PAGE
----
• Hyperphosphatemia, due to inability to excrete phosphate   →   hyperparathyroidism   →   osteodystrophy and nephrocalcinosis which increases renal damage.
  • Lack of active vitamin D3   →   initiates and exacerbates hyperparathyroidism.


  • Some animals can be managed for a long period, while others may decompensate and deteriorate rapidly (acute-on-chronic disease).


Presenting Problems

Client History

  • Polyuria/polydipsia.
  • Anorexia.
  • Weight loss.
  • Lethargy.
  • Vomiting Vomiting.
  • Diarrhea.
  • Halitosis.
  • Tongue-tip necrosis.
  • Neurological signs, muscle weakness, muscle tremors.

Clinical Signs

  • Dehydration.
  • Oral ulceration (especially buccal mucosae, adjacent to teeth) and stomatitis   Mouth: stomatitis and gingivitis 01   Mouth: stomatitis and gingivitis 02   Mouth: stomatitis and gingivitis 03   Mouth: stomatitis and gingivitis 04 - despite tooth extraction  .
  • Small kidneys on abdominal palpation.
  • Weight loss/thin.
  • Pale mucous membranes  Conjunctival pallor .
  • Hypertension Hypertension (retinal hemorrhage  Retina: hemorrhage - DSH 10 years or detachment   ).
  • Hyperemic mucous membranes (sign of uremia).
  • Tongue-tip necrosis.
  • Osteodystrophy/'rubber jaw'. 'Rubber jaw' is uncommon in the cat. Bone pain may be present.

Diagnostic Investigation





  • See abdominal radiography Radiography: abdomen.
  • Small kidneys.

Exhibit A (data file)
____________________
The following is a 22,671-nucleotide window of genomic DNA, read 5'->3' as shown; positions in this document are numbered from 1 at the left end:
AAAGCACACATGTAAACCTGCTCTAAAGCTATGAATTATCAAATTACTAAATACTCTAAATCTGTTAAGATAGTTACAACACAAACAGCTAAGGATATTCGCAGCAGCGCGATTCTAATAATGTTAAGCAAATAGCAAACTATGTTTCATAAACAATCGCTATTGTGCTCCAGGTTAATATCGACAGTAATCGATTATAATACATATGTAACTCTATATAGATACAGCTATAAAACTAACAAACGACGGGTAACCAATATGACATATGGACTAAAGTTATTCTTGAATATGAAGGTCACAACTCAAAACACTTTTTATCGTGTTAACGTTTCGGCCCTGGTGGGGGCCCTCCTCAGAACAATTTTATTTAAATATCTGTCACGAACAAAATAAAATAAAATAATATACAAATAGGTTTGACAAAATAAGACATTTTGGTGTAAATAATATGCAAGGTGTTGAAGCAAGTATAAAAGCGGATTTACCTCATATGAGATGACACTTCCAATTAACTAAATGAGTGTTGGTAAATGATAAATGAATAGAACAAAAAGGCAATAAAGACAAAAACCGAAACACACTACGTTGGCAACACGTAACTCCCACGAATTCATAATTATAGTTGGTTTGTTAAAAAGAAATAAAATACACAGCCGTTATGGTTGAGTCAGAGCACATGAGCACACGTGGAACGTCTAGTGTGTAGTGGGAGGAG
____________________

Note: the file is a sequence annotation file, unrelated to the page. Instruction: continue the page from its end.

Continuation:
• Loss of lamina dura of the dental alveolus, giving the appearance of 'floating teeth'.
  • Generalized osteopenia.
  • Metastatic calcification of soft tissue.
  • Rule out underlying causes.

2-D Ultrasonography

  • See ultrasonography of the kidneys Ultrasonography: kidney for details on the technique.
  • Small kidneys.
  • Irregular in outline.
  • Increase in echogenicity of renal cortex, blurring of corticomedullary junction.
  • Increase in echogenicity at corticomedullary junction due to hypercalcemia.

Assessment of hypertension  


  • Glomerular filtration rate (GFR).
  • Creatinine clearance assay Creatinine clearance gives rough estimate
  • Creatinine clearance = ([urine creatinine] x urine volume/([serum creatinine] in middle of test period x urine collection time in min x bodyweight in kg).
  • Glomerular filtration estimation using radiolabelled markers Scintigraphy: renal for GFR has also been studied (normal 2.6 ml/min/kg).
  • Fractional electrolyte excretion  Fractional electrolyte excretion increased in renal failure.
  • Fractional excretion = ([urine electrolyte] x [serum electrolyte])/([plasma [creatinine] x [urine creatinine]) x 100
    Make sure units are standardized.


  • Interstitial fibrosis in 'end-stage' renal disease.
  • Nephrocalcinosis.
  • Indications of underlying cause.
    Not recommended as provides little additional information and may cause further loss of renal function.

Gross Autopsy Findings

  • Anemia.
  • Oral ulceration/stomatitis.
  • Gastroenteritis (uremic).
  • Dystrophic calcification of soft tissues  Stomach: calcification due to renal failure - pathology .